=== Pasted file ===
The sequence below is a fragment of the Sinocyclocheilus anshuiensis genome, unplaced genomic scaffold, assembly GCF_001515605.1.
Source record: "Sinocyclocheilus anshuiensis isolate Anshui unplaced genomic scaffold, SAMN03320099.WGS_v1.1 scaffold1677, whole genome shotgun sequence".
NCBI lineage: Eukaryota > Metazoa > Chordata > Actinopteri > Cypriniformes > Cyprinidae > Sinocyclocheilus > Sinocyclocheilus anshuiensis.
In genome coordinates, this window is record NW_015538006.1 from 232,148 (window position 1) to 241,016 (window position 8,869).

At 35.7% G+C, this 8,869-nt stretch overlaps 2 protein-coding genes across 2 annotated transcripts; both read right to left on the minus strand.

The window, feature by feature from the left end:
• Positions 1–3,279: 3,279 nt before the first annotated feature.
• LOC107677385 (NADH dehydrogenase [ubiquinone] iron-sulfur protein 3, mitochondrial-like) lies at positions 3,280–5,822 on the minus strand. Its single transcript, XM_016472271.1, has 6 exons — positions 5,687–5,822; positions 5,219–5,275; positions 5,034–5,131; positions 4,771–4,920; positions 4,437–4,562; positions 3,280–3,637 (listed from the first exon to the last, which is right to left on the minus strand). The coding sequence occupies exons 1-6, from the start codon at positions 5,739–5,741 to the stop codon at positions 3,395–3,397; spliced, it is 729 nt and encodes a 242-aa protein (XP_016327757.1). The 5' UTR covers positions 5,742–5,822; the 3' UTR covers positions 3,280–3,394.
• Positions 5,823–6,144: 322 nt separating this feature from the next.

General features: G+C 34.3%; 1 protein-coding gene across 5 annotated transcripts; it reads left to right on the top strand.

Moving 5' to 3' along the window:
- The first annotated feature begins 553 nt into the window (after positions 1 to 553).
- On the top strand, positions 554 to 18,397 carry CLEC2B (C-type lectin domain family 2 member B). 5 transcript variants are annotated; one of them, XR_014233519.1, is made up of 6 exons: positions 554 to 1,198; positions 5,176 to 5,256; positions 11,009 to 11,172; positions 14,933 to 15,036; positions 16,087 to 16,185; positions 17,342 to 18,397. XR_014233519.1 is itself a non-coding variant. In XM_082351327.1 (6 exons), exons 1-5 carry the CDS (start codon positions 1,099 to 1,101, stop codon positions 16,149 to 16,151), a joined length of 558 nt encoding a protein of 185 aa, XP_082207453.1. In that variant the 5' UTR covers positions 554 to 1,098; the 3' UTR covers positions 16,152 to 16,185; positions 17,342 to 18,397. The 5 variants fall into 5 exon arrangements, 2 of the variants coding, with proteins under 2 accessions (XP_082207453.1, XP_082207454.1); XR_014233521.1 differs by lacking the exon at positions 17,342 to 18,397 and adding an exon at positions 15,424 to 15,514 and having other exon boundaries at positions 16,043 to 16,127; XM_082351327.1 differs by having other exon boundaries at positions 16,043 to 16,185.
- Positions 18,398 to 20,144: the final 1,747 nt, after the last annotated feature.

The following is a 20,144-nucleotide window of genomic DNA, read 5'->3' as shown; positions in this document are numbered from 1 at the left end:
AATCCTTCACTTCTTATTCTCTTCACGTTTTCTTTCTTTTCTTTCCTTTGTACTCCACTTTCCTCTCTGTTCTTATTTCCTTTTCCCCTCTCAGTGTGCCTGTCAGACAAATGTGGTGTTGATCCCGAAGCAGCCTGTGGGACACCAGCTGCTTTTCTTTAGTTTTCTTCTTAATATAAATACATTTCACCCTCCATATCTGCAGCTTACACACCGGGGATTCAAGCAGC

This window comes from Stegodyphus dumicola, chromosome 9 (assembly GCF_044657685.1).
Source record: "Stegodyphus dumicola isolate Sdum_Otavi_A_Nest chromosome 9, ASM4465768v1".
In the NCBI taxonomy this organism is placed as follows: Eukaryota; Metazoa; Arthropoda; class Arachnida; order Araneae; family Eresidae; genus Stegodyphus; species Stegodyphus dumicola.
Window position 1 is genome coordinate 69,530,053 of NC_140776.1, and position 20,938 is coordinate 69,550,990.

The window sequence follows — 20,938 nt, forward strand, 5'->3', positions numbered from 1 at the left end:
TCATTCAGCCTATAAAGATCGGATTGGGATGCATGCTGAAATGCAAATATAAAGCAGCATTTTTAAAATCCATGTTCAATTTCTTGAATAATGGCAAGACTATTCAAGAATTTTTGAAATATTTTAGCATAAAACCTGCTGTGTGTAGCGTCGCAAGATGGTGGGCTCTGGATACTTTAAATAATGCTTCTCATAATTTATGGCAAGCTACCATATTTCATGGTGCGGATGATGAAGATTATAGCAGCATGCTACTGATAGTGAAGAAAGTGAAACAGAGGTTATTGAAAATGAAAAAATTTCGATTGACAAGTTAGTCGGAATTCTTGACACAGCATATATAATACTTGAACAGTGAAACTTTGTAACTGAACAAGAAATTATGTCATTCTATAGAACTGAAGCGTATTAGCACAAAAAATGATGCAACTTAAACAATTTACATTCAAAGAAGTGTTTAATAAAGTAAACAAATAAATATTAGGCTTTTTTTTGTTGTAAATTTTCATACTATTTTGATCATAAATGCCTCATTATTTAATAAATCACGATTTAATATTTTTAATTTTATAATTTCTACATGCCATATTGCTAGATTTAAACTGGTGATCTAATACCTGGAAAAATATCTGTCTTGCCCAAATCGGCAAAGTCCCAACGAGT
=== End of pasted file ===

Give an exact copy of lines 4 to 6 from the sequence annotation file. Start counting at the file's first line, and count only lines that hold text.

In genome coordinates, this window is record NW_015538006.1 from 232,148 (window position 1) to 241,016 (window position 8,869).

At 35.7% G+C, this 8,869-nt stretch overlaps 2 protein-coding genes across 2 annotated transcripts; both read right to left on the minus strand.

The window, feature by feature from the left end: